2011 just blew by. For TBP, it was the year of the collaboration: we worked with Aaron Greenwald, Cristina Guadalupe, and Noah Hutton for On Sacred Ground: Stravinsky’s Rite of Spring at Duke University; Jim McNeely and the hr-Bigband for an evening of TBP rep in Germany; Joshua Redman was our star saxophonist on stage at the Blue Note and at Saalfelden; “The Badwagon” with Jason Moran, Tarus Mateen and Nasheet Waits sent out a message of anarchic beauty from the main stage at Celebrate Brooklyn. MMDG’s Violet Cavern came back, better than ever, for a run in Seattle.
There’s also a TBP album of new originals in the can: It’s definitely one of our best records, coming out fall 2012. And the Billy Hart quartet with Mark Turner, Ben Street and me recorded an album for ECM, All Our Reasons, due out early 2012.
In full research mode, I talked Buster Williams and Ben Riley into playing a couple of nights (boy, I sweated that one) and also tried out a little east coast tour with Corcoran Holt and Steve Williams. There were also delightful hits with the quartets of Sam Newsome and John McNeil. More from all of these new(ish) relationships in the future (I hope).
I was surprised when two virtuoso classical pianists, Anthony DeMare and Jenny Lin, simultaneously asked for arrangements of Sondheim (“Send In the Clowns”) and Bernstein (“Tonight"). Both rude deconstructions have been premiered and are scheduled to be recorded.
The three best original DTM posts were on Igor Stravinsky, Bud Powell, and Paul Motian, although perhaps I’m even more proud of the straightforward Mickey Rokey interview. Appearances by Lawrence Block and Branford Marsalis were also satisfying.
I turned “pro” by writing liner notes for the Brad Mehldau, Larry Grenadier, Jorge Rossy box and a Thelonious Monk solo DVD, These were important assignments I took seriously. With the trio I tried to bring Larry and Jorge to the fore; with Monk I watched over and over, more astonished each time.
You can hear some Monk in that version of “It’s Easy to Remember” with Larry and Paul I bootlegged for the Motian post. Astonishingly, Guillaume Hazebrouck of Frasques transcribed the piano part. His sardonic comment was, “Next time avoid playing sextuplets or quintuplets in low register.” Guillaume must have very good ears indeed.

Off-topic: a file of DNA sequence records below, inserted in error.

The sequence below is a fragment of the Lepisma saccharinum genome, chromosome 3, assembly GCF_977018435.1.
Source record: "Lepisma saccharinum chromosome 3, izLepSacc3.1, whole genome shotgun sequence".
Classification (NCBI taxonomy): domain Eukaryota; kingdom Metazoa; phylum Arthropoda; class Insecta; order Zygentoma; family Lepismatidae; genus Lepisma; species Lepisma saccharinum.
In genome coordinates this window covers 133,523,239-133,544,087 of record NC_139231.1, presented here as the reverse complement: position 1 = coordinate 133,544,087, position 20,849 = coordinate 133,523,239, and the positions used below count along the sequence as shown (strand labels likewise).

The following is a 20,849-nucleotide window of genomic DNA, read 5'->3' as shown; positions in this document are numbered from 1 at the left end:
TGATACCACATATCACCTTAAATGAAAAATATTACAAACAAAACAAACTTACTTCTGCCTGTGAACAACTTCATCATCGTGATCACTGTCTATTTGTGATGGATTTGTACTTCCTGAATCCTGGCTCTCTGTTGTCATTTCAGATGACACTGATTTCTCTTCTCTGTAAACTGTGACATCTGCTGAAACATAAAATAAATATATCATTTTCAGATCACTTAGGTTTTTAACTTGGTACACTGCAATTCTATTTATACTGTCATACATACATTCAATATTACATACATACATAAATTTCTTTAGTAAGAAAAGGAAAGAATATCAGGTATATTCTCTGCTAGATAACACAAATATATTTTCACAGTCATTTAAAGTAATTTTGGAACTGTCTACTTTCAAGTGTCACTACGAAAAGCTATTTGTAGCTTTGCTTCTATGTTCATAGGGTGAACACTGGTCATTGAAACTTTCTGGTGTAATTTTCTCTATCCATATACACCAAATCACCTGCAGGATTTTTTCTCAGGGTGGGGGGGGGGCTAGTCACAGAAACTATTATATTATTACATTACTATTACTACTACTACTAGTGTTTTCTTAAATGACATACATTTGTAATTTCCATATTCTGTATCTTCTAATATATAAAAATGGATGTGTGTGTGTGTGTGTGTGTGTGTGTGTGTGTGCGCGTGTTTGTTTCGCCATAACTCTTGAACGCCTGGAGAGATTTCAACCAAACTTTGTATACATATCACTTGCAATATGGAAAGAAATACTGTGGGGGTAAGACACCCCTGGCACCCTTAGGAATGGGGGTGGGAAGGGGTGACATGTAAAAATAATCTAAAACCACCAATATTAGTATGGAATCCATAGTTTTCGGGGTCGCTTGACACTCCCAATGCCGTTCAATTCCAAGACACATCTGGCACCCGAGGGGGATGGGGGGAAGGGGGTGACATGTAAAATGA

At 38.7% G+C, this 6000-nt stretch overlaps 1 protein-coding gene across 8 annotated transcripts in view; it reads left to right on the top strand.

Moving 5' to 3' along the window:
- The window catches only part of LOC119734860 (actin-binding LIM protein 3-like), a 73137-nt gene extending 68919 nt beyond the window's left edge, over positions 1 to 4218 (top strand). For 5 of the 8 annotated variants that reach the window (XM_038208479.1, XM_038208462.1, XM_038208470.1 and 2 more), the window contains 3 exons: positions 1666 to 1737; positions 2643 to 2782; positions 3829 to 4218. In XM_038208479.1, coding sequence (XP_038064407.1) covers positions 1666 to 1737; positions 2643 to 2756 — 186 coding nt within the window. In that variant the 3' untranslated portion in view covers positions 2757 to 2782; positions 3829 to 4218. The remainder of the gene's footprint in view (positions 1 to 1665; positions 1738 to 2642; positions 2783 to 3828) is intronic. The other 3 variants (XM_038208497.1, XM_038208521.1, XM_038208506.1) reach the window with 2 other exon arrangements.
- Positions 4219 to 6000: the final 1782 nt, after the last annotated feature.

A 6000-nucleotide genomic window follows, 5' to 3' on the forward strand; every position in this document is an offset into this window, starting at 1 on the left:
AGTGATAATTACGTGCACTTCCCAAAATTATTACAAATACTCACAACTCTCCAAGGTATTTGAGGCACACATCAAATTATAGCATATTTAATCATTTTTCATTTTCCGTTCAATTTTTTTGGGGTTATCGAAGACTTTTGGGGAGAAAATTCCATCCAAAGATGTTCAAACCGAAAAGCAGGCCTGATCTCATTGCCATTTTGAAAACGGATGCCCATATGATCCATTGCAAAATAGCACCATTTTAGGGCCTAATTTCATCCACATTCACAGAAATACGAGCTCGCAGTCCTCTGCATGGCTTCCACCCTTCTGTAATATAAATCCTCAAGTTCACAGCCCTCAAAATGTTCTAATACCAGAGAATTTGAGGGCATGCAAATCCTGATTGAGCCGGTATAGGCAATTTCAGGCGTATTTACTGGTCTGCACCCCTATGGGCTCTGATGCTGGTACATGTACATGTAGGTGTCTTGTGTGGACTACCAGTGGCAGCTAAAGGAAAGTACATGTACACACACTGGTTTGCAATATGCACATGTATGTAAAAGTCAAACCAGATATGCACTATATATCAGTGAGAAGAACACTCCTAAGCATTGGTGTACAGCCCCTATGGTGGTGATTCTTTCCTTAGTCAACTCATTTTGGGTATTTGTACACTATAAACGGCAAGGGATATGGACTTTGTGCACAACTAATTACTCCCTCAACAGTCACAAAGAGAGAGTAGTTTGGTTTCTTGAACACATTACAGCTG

There’s also some Monk in last year’s “Xmas Card,” a fragment I still like quite a bit. What can I say? Monk is my main man.
Speaking of burying music on blogs, both Kyle Gann and Matthew Guerrieri recently put up jazz-influenced bon-bons, a movement of Every Something Is an Echo of Nothing and "Overchoice Rag." The future awaits!
One of the best things about the blogosphere is how we can honor our fallen. When someone like Bob Brookmeyer died in the past, there was one or two short obits in major publications and that was it. Now, anyone knowledgeable has a platform to weigh in. I’ve seen several nice things about Brookmeyer so far and expect to see more. Jim McNeely will be the guest soloist on DTM at the top of 2012.
As we all know, jazz blogs (and jazz Twitter and jazz Facebook) enjoyed a fair amount of controversy this past year. Fortunately, only light jabs were landed. After all, no one wants to take it into the ring for real. Sarah Deming's Joe Frazier memorial suggests what that is actually like.
Added to the blogroll: Nicholas Payton and Angelika Beener. Early on at the old address I complained about the lack of black jazz bloggers. That hasn’t been true for several years now, thank god. As Stanley Crouch always says, Victory Is Assured.
And Willard Jenkins keeps holding it down at The Independent Ear. If you like DTM, make sure you broaden your horizons by going over there and checking it all out. The Walter Bishop Jr. poetry is just too much: I bow before it, simultaneously laughing and crying. Try No. 5, "Owed to Bird." Hell yeah.
Presumably this is old news to DTM readers, but just in case: I think that jazz needs to think about race. As cool as we all are in our postmodern society, there still is room to grow. A painless yet perspective-giving elixir is AFRICAN RHYTHMS - The Autobiography of Randy Weston; Composed by Randy Weston, Arranged by Willard Jenkins. If you still need a stocking stuffer for your jazz fan, get this book. (More accolades here.)
As for my own stocking, forget it. I have enough books and records for a lifetime already.
However, if you insist...I admit I'm patiently waiting for tapes of Weston and Ed Blackwell performing together in Africa to become commercially available.
Um, Willard? Can you expedite this, please?
Martin Porter is also added to the roll. He reviewed the recent Chick Corea/Herbie Hancock duo gig from a musician’s perspective. This is most helpful: now I have a pretty good idea of what went down. Sounds like it was better than that boring double LP from back in the day. (I’ve looked in vain for some blog review of the previous night of Chick Corea and Marcus Roberts, which a qualified authority told me was incredible.)
All this internet activity is great, but iMac is already our Big Brother. Let’s at least give it the silent treatment once in a while. Jeremy Denk offers some relevant thoughts.
My own little protest against every kind of entertainment becoming digital was shamelessly displayed in my Chicago hotel room.
I encourage everyone to have the same New Year’s resolutions that I always do: turn off the computer, go to more live shows.
See you in 2012.